“Mum, I just made this beautiful craft,” Nguyen Van Thang, an eighth-grader, excitedly said, offering a heart-shaped craft item made of ribbon to the woman. Then she also replied with a gentle smile and clapped him on the shoulder.
“This is my home, and she is my second mum. I love her very much,” said Thang, who finished a course on craft skills last week. He promised to make a big heart craft to offer her on her birthday in August.
Thang is an orphan. The place he calls “home” is the SOS Children’s Village in Ho Chi Minh City, and the woman he calls “mum” – who cooks his food, washes his clothes, looks after him when he is ill, educates him on moral lessons and does other things for him – is Mary Le Thi Vinh.
They have been together since Thang was admitted into the village four years ago when his father had died and his mother could not afford to support him. She works as a housemaid for a living.
Now aged 62, Vinh started to work at the village 26 years ago.
“I’ve mothered 30 orphans and abandoned children,” she said. “Six of them are married now and have children of their own. I am very happy for them and we really are a family.”
Vinh, a Catholic woman, currently looks after 11 children, including six Catholics, from 9 to 21 years of age in a house at the village. They range from fourth grade to college students.
Their daily work begins at 5:30 a.m., cleaning and tidying the house and going off to school. Later they play games with one another and review their lessons before reciting daily prayers and going to bed at 10 p.m. The older ones help Vinh prepare meals and care for younger children. Those who are Catholic take part in parish activities, and two of them are receiving First Communion in July.
Women religious quietly come to teach children catechism, English and other subjects, dance and sing songs on a weekly basis. Salesians of Don Bosco also teach them how to use musical instruments and do sporting activities.
“Although the children are from different situations and background, they live in harmony, love one another and respect me,” Vinh told GSR after two of her daughters asked her for permission to go out.
She said Thang used money his relatives had offered him during the last Lunar New Year to get a new shirt for her.
Doan Thanh Phong, who has been with Vinh since he was 7 months old and suffered severe asthma, now is a hefty man at age 25. Working for a local company, Phong regularly visits his home and buys food and gifts for his brothers and sisters. He seeks advice from Vinh and plans to marry in November.
“I am happy to have her. Without her, I do not know where I would have been,” Phong said.
The children are given monthly allowances of 760,000 dong (U.S. $35) each and opportunities to study at public schools. They are able to stay at the house until they finish their studies, although, at age 14, the boys move to the nearby youth house. Married people still keep in close contact with the family.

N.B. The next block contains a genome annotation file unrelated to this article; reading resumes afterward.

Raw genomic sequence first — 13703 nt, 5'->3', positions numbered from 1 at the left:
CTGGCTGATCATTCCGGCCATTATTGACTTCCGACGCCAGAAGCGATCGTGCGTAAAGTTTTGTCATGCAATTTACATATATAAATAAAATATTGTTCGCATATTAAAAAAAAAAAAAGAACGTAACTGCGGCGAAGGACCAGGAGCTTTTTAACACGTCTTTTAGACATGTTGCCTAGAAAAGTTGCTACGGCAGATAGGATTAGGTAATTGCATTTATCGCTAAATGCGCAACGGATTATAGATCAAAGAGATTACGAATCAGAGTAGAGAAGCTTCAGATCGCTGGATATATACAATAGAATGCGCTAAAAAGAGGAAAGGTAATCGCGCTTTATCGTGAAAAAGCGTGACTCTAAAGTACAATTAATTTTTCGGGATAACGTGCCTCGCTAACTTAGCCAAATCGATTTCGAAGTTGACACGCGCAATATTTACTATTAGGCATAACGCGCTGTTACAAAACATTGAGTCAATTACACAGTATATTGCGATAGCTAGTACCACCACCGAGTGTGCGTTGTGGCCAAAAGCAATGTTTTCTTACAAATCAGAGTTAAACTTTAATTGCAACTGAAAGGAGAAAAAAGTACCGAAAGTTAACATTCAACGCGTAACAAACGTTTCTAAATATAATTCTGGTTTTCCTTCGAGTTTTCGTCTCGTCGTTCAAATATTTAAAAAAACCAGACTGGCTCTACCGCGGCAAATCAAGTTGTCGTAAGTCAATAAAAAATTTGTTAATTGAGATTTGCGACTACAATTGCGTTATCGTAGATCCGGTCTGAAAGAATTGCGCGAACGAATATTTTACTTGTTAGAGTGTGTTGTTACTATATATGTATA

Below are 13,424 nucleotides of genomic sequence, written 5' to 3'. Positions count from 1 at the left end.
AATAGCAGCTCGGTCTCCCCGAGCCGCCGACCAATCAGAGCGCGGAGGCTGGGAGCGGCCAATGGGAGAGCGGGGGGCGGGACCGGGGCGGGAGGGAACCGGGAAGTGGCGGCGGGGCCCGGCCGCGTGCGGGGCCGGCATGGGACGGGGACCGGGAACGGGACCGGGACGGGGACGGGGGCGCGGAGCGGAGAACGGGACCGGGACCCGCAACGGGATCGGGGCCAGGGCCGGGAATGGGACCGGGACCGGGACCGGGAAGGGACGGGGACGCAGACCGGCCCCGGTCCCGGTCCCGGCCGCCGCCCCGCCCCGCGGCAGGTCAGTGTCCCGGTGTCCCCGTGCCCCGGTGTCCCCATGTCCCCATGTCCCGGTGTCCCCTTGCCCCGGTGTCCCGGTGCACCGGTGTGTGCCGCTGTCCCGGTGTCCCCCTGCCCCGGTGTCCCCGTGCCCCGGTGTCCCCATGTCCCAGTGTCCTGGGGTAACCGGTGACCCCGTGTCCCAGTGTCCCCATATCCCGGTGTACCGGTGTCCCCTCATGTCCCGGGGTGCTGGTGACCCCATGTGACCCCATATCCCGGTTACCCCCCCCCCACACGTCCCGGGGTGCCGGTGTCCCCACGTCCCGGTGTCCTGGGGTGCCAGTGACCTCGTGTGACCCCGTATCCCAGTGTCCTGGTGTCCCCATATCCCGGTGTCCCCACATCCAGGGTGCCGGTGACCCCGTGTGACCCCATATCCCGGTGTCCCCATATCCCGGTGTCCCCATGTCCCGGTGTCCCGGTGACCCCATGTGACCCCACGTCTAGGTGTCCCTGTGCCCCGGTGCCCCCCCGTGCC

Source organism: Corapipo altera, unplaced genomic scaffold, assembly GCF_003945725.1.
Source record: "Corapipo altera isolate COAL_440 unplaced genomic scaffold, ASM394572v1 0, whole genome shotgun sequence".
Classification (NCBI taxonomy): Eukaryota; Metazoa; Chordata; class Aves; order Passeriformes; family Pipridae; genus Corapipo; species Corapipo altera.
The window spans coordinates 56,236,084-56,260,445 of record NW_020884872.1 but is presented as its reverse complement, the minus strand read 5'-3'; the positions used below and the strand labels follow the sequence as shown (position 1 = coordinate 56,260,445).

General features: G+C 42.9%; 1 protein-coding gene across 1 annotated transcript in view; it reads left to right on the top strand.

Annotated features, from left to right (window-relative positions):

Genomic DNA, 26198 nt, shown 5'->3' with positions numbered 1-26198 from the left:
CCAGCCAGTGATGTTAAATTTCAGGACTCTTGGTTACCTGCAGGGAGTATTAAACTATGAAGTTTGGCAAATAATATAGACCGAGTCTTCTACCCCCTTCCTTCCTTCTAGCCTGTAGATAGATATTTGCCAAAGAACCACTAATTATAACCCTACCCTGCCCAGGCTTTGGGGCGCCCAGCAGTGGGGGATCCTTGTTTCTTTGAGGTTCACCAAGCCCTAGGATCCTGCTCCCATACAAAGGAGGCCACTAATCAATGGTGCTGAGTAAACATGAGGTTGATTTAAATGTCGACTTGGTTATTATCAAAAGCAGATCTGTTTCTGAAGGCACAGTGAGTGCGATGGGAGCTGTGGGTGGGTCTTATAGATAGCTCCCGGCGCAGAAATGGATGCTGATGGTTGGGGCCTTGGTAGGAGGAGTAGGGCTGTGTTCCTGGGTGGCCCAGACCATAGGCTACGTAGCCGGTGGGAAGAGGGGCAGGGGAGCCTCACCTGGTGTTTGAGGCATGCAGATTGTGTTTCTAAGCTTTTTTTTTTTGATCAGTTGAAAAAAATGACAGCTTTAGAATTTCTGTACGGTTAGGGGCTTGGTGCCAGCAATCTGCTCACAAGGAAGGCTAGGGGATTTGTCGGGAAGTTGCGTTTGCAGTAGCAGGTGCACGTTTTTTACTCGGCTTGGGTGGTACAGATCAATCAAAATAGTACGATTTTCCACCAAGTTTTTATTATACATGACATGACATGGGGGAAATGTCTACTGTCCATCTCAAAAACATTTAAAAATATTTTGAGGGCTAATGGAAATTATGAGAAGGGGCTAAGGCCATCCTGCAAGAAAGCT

Treat orphans as our own children
Vinh’s family home is one of 20 similar ones, with 264 children mothered by 20 women in the SOS Children’s Village, which reopened in 1990 and has been home to 507 orphans.
The women commit themselves to remain unmarried all their lives and to mother the orphans. They live on salaries and get annual vacations.
Vinh, one of the village’s four Catholic mothers, said she decided to work at the village because, “I love children who need loving care and motherly love.” At first she and other mothers intensively looked after malnourished and ailing children for months at hospitals, carrying them there and back by bicycle. They fed and bathed them and washed (and made) their clothes for months and took them to school.
Vinh also adopted four children from one family in 2003 when their own mother died of cancer and their father abandoned them. The youngest girl was then 5 months old and now is 16 and in 10th grade.
“It is not easy for single women like us to care for children who are not our own children if we do not love them,” said Vinh, who took care of 13 children when she started work at the village. Some children were dirty, swore loudly and spat liberally.
Mothers never disclose the children’s background to people to avoid hurting their feelings.
Teresa Tran Thi Huan, another Catholic mother who entered the village when she was 31 years old, said children who used to live on the streets, lacked discipline at home or were beaten and faced starvation and domestic violence found it difficult to settle in to the new ordered environment of the village.
“They have received deep emotional and psychological wounds, so we offer care to comfort, heal them and educate them to be normal people so that they can integrate into the society,” she said. “These children become ours, and we cannot abandon them in any circumstances.”
Huan said her friends advised her to enter a religious order rather than work with orphans who would not respect them as their own mothers. “I believe that I love the children and they will love me.”
Vinh said she is concerned about her 15-year-old daughter, who wants to learn vocational skills. She wishes her children will finish college, have jobs and live a life as normal people so as to avoid the circle of poverty, illiteracy and the usual fate of orphans.
Many mothers are concerned about the future of the village and the children since few young women are coming to succeed them. “We are in our 60s and cannot retire from work,” Vinh said.
There are 17 of these villages in Vietnam, currently accommodating 2,700 orphans and abandoned children.
Based in Austria, the SOS Children’s Villages network extends across 134 countries worldwide. The organization is a social, apolitical NGO, which aims to ensure that every child grows up with love, security and respect in a supportive family environment.
[Joachim Pham is a correspondent for Global Sisters Report, based in Vietnam.]
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